first_img(An aerial view of the Muskrat Falls hydroelectric dam in Labrador. Photo courtesy of Nalcor)Trina RoacheJorge Barrera  APTN National NewsFisheries and Oceans Minister Dominic LeBlanc says he will not review federal permits granted to Newfoundland and Labrador to flood an area for the Muskrat Falls hydroelectric project.The request to hold a review came from Labrador MP and Parliamentary Secretary to the minister of Indigenous Affairs Yvonne Jones after nine demonstrators were arrested by RCMP for ignoring a court injunction ordering them to stay away from the site.“I have asked the minister to do a review of the environmental conditions that were supposed to be met when a permit was issued by the federal government,” said Jones, in a scrum following question period on Parliament Hill Monday. “If the conditions were not being met when the permit was issued, obviously then there will be a federal responsibility for that.”But in a statement, a spokesperson for LeBlanc wrote that the minister is putting the onus on the province.“We understand that the Government of Newfoundland and Labrador is working with the proponent, Indigenous peoples, and stakeholders with respect to this project,” the statement said. “We expect the province will meet its responsibilities to ensure the health and safety of Canadians.”Fisheries and Oceans Minister Dominic LeBlancThere was no mention of reviewing the permits.Yvonne Jones could not be reached for comment as of the posting of this story.On Monday, Nunatsiavut President Johannes Lampe asked the Prime Minister to step in, saying a Harvard Study on methylmercury at Muskrat Falls was a game changer.“Independent scientific evidence, which was not available when the authorization was granted, overwhelmingly demonstrates that flooding of the reservoir, under current clearing conditions, will violate the terms of that authorization,” said Lampe.No one from the Nunatsiavut Government has heard from the federal government at this point.Todd Russell, president of the  NunatuKavut Community Council. said he didn’t want to comment until he heard it directly from the Minister’s office.“But I will say this,” said Russell. “There comes a time when they got to start communicating with us directly. And I have to say, it’s all news to me. Isn’t it? I said yesterday (Tuesday) I haven’t been informed. We haven’t been asked. And if they confirm what you’re saying, probably for good reason because there was no intention of ever doing it.”Todd Russell, president of the NunatuKavut Community Council tours the Churchill River by the Muskrat Falls hydroelectric project. For more than a year, Inuit leaders have been pushing for changes to the Muskrat Falls project to address concerns over methylmercury.The Harvard University study predicts that the trees and topsoil left in the flood zone will create methylmercury. The toxin will flow downstream, and work its way up the food chain.The Inuit fear their traditional food sources will be poisoned.“There were options, things they could do,” said Russell. “This is what is so maddening about this entire situation.”Inuit leaders say there’s still time and want the project halted immediately so the reservoir can be fully cleared.“We still believe, standing here right now, by this monstrosity wreaking havoc upon the landscape, that there is still time,” said Russell. “Let the water flow clean from that reservoir. Start respecting Indigenous rights.”Russell toured the Lower Churchill River by boat, before heading to the construction site where land protectors are camped out.On Monday, nine people were arrested at the blockade for violating a court injunction obtained by Nalcor Energy, a provincially owned energy corporation.“We warned the premier that if there were no changes, you are precipitating the action you’re seeing,” said Russell. “And it’s spreading. Support is very widespread, people see the injustice.”Russell said this isn’t an abstract issue for people who live around Lake Melville, where the water from the dam will flow.“When you disrupt the food on people tables, you disrupt their well being, their sense of security, their connectedness to each other and land. You threaten a way of life. That’s what this project does,” he said.Protectors of the Land huddle around a fire barrel near the Muskrat Falls hydroelectric site. Photo courtesy Tom Fennario/APTNIn a statement, Newfoundland and Labrador’s Environment Minister Perry Trimper called the federal government a “key stakeholder” in the project.“Their scientists have worked closely with officials in the department of Environment and Climate Change throughout the project and they participated in two scientific workshops held by the department on Muskrat Falls and methylmercury.”Trimper added that the federal government has also been involved in “the Aquatic Environmental Effects Monitoring Plan – an important plan that will monitor methylmercury in fish and seal which will be vitally important to informing actions needed to ensure protection of human health.”But that monitoring plan falls short according to the Nunatsiavut Government.“The Province has indicated that the work carried out by Harvard University is not being used to inform the monitoring program,” said Lampe. “That is extremely disappointing, and has added to the level of frustration we have had with the Government of Newfoundland and Labrador on this whole issue.”In the meantime, work continues at Muskrat Falls. The land protectors continue to watch over the project from a distance outlined in the court injunction sought by Nalcor.Nalcor said flooding has not yet begun but is imminent.Yvonne Jones, Labrador MP and Parliamentary Secretary to the Minister of Indigenous Affairs requested a review of federal permits for the Muskrat Falls project. Photo: APTNThe initial flooding will fill the reservoir to the 25 metre mark; rising up to a metre per day. Later flooding will fill the reservoir up to 39 metres and isn’t expected to be completed until 2019.The blockade, arrests and rallies are just the latest in a long fight against a project that many have called a boondoggle; Muksrat Falls is behind schedule and over budget.“The civil unrest we are currently witnessing is because of the Government of Newfoundland and Labrador’s poor handling of the Muskrat Falls fiasco and it appears to be escalating,” said Lampe. “It is time the premier showed some leadership and direct Nalcor Energy to delay flooding of the reservoir until all concerns are meaningfully addressed.”[email protected]last_img read more

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Canada could face 20 Standing Rocks says Mohawk chief as Ottawa rejects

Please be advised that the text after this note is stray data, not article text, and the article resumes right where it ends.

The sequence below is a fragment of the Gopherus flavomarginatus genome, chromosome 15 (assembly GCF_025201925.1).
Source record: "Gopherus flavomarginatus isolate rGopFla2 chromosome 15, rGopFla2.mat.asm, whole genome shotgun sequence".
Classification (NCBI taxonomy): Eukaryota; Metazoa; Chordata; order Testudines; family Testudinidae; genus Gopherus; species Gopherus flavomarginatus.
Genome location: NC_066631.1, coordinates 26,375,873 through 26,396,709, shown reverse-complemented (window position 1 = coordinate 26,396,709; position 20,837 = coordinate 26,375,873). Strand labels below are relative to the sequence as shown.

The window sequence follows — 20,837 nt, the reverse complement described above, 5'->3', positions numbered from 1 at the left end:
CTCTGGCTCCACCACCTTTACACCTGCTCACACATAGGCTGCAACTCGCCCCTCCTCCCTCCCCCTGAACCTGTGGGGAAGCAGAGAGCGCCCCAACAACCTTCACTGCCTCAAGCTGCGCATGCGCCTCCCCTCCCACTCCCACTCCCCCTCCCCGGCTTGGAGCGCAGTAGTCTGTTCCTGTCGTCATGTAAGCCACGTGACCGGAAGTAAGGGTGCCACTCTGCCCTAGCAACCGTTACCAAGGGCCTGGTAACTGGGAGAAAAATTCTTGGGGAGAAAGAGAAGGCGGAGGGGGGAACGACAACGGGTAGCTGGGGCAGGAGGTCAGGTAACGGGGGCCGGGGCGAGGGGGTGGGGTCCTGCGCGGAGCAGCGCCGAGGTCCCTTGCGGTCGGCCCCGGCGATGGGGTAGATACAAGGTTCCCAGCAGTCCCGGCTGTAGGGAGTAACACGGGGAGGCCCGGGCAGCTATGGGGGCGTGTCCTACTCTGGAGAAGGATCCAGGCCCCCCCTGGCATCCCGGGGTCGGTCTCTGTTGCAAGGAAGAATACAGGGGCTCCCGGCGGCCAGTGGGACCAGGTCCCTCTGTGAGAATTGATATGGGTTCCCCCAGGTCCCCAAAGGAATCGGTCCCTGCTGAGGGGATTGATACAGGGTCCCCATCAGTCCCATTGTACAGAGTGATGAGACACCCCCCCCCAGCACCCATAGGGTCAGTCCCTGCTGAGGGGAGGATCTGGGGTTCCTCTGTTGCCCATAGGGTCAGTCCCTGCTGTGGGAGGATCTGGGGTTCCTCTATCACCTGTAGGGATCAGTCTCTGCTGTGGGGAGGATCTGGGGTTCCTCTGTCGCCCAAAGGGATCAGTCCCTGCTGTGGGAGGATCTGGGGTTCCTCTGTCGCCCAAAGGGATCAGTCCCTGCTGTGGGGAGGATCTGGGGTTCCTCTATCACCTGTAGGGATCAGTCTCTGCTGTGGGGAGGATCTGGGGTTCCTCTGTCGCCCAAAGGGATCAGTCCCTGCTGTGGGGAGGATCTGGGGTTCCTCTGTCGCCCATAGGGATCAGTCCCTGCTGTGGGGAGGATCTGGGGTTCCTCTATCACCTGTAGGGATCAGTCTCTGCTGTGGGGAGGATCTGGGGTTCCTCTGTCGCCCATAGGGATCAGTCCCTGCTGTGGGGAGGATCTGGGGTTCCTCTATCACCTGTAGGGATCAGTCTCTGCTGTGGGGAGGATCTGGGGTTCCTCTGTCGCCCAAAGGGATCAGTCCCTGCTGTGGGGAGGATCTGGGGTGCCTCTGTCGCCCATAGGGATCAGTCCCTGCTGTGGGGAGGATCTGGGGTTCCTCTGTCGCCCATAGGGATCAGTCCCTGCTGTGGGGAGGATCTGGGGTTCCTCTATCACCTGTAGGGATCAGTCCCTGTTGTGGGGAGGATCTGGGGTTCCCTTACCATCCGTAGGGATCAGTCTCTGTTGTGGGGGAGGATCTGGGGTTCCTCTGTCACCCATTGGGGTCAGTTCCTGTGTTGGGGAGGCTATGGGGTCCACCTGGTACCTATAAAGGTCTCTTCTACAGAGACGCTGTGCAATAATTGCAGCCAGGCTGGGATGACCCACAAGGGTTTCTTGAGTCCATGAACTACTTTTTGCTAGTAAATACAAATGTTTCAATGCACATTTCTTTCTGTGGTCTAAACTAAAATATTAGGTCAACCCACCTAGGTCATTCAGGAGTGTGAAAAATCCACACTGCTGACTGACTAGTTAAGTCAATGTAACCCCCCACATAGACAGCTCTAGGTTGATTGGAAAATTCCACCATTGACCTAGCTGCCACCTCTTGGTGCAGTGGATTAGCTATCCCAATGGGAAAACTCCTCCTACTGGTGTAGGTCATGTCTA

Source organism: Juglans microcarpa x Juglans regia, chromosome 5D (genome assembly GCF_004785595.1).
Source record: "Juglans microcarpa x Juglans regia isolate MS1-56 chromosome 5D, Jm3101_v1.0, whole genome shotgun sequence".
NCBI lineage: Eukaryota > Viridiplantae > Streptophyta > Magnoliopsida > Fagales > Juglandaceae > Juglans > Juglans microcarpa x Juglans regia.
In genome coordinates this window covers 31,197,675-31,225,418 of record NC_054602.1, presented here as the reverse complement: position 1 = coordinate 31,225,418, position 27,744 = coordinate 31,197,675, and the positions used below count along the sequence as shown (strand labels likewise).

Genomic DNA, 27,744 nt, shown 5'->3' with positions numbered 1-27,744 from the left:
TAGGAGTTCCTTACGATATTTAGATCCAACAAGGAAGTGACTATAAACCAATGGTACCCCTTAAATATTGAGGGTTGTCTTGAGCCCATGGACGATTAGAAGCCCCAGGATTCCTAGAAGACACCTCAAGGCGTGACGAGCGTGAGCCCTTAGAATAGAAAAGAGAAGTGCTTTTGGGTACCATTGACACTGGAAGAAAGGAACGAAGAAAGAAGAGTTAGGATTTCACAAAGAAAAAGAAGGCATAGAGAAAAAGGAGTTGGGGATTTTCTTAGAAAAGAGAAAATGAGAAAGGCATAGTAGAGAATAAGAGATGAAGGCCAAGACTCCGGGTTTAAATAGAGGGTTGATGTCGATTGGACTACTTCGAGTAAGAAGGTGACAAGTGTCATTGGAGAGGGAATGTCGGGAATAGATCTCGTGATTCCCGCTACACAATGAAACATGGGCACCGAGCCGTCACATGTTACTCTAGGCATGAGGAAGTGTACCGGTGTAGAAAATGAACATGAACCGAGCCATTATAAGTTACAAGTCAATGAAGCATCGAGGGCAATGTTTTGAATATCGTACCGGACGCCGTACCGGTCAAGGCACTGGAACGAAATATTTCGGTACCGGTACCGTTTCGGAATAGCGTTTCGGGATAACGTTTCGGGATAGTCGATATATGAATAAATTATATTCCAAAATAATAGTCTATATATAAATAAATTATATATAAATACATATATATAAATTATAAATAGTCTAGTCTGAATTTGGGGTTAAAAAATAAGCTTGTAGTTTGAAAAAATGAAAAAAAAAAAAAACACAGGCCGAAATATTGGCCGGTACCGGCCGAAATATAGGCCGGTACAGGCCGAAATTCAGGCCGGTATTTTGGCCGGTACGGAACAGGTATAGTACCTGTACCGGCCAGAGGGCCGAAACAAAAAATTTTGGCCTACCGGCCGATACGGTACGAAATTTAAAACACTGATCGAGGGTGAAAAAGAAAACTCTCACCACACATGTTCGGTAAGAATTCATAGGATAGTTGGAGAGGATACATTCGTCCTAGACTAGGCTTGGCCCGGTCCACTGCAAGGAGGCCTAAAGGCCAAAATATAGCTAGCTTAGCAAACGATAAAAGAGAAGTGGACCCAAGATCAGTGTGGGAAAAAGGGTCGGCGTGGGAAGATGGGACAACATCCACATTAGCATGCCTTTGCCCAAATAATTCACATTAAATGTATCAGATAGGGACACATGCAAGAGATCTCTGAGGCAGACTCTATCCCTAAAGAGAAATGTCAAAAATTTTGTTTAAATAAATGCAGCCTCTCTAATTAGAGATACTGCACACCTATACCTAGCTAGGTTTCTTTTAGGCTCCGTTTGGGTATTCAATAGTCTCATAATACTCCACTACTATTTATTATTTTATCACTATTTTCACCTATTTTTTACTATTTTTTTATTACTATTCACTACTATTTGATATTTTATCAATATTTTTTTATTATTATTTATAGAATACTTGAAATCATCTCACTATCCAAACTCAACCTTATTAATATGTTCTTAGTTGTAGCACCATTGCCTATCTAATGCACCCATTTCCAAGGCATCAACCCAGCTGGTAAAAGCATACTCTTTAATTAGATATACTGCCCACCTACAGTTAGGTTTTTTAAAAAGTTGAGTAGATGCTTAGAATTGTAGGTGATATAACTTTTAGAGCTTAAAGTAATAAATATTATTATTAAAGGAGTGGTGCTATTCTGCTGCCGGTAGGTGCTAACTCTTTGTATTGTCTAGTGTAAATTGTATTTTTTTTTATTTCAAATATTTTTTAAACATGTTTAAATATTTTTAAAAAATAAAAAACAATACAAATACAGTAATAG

first_img(Supporters at a camp on the Standing Rock Sioux Tribe reservation. Standing Rock is currently battling construction of an oil pipeline in North Dakota. APTN/File)Jorge Barrera APTN National NewsCanada could face “20 Standing Rocks,” said a Mohawk chief in response to the Justin Trudeau government’s revelation Thursday it doesn’t plan to include consent as part of its consultation approach with First Nations on major resource projects.Natural Resources Minister Jim Carr told reporters Thursday the Trudeau government believes it only needs to accommodate and consult First Nations before proceeding with major resource development projects and not obtain “free prior and informed consent.”It’s a position at odds with Supreme Court of Canada rulings which have stated that obtaining consent is part of the consultation spectrum the Crown faces when dealing with First Nations on issues that impact rights, title and territory. The position also undercuts a key element of the UN Declaration on the Rights of Indigenous Peoples which the Trudeau government has claimed it plans to embrace as part of its efforts toward reconciliation.Kanesatake Grand Chief Serge Simon said he’s not surprised the Trudeau government says it does not believe it needs to obtain consent to proceed with major projects that impact Indigenous territories.“New infrastructure to bring in more oil from the tar sands? Forget it, it’s not going to happen,” said Simon, who is grand chief for the Mohawk community at the centre of the 1990 Oka crisis. “I don’t care what Jim Carr says that no consent is necessary….. Consent, it’s what we are demanding and he will never get our consent, not for something like this…. What if we gave Canada 20 Standing Rocks? I wonder if his position will change then?”Simon was referring to the Standing Rock Sioux Tribe which is currently trying to stop construction of an oil pipeline through North Dakota. The Standing Rock’s opposition to the pipeline triggered a historic Native American-led movement that has led to intense clashes with U.S. authorities and hundreds of arrests.“We always knew the Trudeau government, a lot of his ministers, are influenced by the fossil fuel industry and a prime minister is only as good as how he handles the economy,” said Simon. “If we keep doing this, our children and their children are going to suffer the brunt of climate change.”Simon is one of the lead spokespeople for an anti-pipeline alliance supported by about 85 First Nations and tribes which have signed a treaty to oppose new oil pipeline projects.Carr made his comments laying out, for the first time, the Liberal government’s position on consultation in Ottawa Thursday when he was asked by reporters to comment on the release of a report from a three-person ministerial panel on the $6.8 billion proposed Trans Mountain expansion pipeline project.The project would twin Kinder Morgan’s existing pipeline and increase capacity to 890,000 barrels of oil per day from the current 300,000 bpd. The 1,150 kilometre pipeline project would run from Edmonton to Burnaby, B.C.In its report, the panel raised several questions about the project, including how the Liberal cabinet could square its commitment to reconciliation and to the UNDRIP principle of “free prior and informed consent” with the pipeline’s approval.Facing repeated questions from reporters on the government’s position regarding free, prior and informed consent, Carr made it clear that consent is not part of the Liberal government’s equation when it comes to its approach to consultation. The government only believes it needs to consult and accommodate.“We believe that to meaningfully consult and accommodate Indigenous peoples in the context of these energy reviews is the principal responsibility of the government of Canada,” said Carr, according to a transcript of the exchange. “That’s what we have done and that’s what we’ll continue to do.”Assembly of First Nations National Chief Perry Bellegarde said Friday he expects the Trudeau government to abide by its commitments on UNDRIP.“The government endorsed (UNDRIP) without qualification, and the UN declaration states the requirement of free, prior and informed consent by First Nations over any activities that can impact our rights, our people or our territory,” said Bellegarde, in a statement. “We fully expect Canada to honour that commitment and to work with First Nation to develop a national plan for implementing the UN declaration, including a joint law and policy review.”International human rights lawyer Paul Joffe, who also worked on UNDRIP, said Carr’s description of the government’s position does not comply with Supreme Court decisions, nor the international declaration.“It is highly problematic and it’s not helpful to the discussion and it’s not helpful to reconciliation,” said Joffe, who was provided with a transcript of Carr’s statements.Joffe said the concept of consent in UNDRIP has been demonized, twisted and misinterpreted to mean a “veto.” He believes the Trudeau Liberal government doesn’t seem to grasp that consent is part of international human rights law and part of the tapestry woven by Supreme Court decisions on Aboriginal rights and title.“For the minister to say we are going on the basis of consultation and accommodation, that doesn’t quite make sense, the way he is using it,” said Joffe. “Consultation is a spectrum, it hangs on the facts and the law. It might be minimal consultation in some cases…but at the other end of the spectrum, the Supreme Court said in the Haida case, that on very serious issues it would require the full consent of the Aboriginal nation. That is the full spectrum. On very serious issues, it would be consent.”In its 2004 Haida decision, the Supreme Court, quoting the previous 1997 Delgamuukw decision, describes the spectrum of consultation.“The content of the duty (to consult) varied with the circumstances: from a minimum ‘duty to discuss important decisions’ where the ‘breach is less serious or relatively minor;’ through the ‘significantly deeper than mere consultation’ that is required in ‘most cases,’ to ‘full consent of the Aboriginal nation’ on very serious issues,” said the court in Haida.The Supreme Court’s 2015 Tsilhqot’in also mentions consent.Joffe said he doesn’t understand how the Liberal government could both embrace UNDRIP and the Truth and Reconciliation Commission’s (TRC) 94 calls to action and yet ignore the principle of obtaining free, prior and informed consent.“There is a further point which makes it very troubling what the minister is saying. The TRC in their 94 calls to action…indicate that they call on federal, provincial, territorial and municipal governments to adopt and implement the UNDRIP framework for reconciliation,” said Joffe. “So if one now attacks or undermines UNDRIP, one is also undermining the TRC calls to action.”During the last federal election campaign, candidate Justin Trudeau told APTN’s Cheryl McKenzie his government would respect a First Nations “no” on major resource development [email protected]@JorgeBarreralast_img read more